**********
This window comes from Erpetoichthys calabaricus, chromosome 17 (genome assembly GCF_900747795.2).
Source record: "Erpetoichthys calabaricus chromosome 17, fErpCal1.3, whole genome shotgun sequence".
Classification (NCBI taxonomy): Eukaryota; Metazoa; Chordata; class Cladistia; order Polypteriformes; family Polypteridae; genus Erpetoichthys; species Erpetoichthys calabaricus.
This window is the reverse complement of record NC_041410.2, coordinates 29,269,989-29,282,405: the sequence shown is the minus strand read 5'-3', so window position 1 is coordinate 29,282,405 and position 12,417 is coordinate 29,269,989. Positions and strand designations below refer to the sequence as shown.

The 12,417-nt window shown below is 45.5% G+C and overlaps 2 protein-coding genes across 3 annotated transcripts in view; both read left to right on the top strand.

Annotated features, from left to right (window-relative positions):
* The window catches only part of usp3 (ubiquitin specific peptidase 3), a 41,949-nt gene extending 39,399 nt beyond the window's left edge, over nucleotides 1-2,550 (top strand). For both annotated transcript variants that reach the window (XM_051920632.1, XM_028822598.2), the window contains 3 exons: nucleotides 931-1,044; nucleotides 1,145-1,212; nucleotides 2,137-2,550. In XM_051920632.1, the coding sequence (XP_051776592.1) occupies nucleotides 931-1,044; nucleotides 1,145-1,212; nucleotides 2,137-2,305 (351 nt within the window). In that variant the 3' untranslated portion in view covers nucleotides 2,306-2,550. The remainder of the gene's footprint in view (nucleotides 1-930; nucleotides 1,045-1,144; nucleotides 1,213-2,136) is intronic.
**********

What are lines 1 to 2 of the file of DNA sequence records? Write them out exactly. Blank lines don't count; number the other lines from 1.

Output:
This window comes from Erpetoichthys calabaricus, chromosome 17 (genome assembly GCF_900747795.2).
Source record: "Erpetoichthys calabaricus chromosome 17, fErpCal1.3, whole genome shotgun sequence".